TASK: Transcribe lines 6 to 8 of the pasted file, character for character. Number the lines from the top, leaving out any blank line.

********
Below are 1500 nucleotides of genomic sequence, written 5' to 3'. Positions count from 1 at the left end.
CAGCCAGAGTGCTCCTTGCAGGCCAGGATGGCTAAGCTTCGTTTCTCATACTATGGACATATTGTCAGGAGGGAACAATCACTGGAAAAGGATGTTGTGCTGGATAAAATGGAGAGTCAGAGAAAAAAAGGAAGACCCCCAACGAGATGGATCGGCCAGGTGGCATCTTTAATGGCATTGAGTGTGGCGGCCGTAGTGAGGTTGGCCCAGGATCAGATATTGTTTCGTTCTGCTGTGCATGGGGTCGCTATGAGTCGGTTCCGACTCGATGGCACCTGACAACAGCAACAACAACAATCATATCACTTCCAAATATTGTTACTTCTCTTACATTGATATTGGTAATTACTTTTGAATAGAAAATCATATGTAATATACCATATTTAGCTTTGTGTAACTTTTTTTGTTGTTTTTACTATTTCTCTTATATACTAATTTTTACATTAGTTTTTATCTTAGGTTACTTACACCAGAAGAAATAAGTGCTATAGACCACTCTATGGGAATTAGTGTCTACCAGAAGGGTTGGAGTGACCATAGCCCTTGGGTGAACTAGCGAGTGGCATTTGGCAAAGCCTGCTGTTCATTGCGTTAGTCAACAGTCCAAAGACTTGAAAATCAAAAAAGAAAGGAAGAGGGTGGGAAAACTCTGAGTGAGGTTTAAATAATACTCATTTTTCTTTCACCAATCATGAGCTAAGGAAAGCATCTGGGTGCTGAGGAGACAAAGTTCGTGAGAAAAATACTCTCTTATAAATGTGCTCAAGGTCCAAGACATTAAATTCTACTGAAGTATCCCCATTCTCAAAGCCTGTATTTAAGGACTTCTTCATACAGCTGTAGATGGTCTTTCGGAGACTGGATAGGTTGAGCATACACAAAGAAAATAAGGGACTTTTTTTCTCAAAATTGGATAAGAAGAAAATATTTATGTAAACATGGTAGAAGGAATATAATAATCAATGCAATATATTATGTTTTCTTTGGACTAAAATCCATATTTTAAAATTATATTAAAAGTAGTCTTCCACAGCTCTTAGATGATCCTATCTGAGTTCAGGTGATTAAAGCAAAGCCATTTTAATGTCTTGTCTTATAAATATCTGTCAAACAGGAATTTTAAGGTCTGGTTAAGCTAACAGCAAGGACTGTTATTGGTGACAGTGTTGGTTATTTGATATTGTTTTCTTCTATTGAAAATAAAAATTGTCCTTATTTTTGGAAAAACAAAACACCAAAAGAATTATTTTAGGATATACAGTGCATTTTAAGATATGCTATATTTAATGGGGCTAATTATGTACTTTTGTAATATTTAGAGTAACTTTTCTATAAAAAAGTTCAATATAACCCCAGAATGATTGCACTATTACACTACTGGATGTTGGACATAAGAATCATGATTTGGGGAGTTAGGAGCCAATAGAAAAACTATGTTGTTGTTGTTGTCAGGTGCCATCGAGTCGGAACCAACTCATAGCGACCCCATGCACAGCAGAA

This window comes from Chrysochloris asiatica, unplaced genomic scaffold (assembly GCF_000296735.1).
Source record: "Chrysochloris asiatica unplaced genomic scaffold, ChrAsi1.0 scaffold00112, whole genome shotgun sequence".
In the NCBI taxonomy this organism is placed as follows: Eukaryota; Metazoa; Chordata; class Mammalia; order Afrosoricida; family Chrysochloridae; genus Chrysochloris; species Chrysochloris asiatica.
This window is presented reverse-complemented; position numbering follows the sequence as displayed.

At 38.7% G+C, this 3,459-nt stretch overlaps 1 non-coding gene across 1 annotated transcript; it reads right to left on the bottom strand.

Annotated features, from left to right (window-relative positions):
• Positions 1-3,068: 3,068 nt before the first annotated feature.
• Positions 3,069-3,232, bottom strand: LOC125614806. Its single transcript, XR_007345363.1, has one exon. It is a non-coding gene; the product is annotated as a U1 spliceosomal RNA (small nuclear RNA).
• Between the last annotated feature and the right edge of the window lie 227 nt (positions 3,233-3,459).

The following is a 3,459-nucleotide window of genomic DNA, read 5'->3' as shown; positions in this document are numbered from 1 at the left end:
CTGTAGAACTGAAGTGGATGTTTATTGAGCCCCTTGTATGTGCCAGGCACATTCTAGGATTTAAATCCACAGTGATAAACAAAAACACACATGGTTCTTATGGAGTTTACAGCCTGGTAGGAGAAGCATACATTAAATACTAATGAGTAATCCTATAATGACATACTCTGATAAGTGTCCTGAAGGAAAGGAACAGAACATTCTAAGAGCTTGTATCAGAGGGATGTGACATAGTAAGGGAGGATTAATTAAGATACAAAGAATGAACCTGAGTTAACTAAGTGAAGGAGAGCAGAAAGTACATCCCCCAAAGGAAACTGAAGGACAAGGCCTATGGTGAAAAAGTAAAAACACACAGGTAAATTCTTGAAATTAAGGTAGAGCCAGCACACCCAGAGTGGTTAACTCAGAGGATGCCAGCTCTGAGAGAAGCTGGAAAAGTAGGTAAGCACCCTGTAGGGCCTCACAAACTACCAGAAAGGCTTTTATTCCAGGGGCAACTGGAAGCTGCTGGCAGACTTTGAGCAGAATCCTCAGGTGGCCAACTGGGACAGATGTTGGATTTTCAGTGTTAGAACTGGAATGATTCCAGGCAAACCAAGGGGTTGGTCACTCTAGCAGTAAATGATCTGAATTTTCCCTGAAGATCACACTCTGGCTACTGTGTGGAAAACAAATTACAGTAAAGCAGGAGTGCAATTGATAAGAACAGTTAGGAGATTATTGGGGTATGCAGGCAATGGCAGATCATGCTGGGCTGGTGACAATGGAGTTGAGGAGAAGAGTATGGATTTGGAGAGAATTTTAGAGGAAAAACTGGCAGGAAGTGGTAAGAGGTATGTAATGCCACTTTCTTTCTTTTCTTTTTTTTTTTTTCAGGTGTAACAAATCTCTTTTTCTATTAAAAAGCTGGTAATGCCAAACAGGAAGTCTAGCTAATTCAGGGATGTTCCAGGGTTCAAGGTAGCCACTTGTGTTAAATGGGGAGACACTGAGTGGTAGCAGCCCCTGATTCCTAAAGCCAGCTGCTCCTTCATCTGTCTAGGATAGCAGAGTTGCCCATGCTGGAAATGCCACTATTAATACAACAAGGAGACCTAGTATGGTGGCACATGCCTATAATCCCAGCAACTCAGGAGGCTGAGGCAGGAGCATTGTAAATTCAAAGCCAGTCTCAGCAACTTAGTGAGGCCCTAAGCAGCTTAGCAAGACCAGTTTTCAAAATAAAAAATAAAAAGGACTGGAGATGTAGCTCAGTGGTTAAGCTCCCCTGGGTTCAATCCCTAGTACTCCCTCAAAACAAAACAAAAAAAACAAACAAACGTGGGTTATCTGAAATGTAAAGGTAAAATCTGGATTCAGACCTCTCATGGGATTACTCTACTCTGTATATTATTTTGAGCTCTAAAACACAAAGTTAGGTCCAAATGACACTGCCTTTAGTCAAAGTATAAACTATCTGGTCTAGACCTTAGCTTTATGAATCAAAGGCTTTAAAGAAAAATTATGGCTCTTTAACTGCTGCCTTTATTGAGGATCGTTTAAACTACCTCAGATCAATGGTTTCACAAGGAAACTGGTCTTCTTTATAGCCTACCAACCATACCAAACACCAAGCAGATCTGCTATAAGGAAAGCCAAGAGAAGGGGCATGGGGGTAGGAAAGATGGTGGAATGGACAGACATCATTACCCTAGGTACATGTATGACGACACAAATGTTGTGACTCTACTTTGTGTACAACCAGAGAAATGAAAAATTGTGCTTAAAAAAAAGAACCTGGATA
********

This window is presented reverse-complemented; position numbering follows the sequence as displayed.

At 38.7% G+C, this 3,459-nt stretch overlaps 1 non-coding gene across 1 annotated transcript; it reads right to left on the bottom strand.

Annotated features, from left to right (window-relative positions):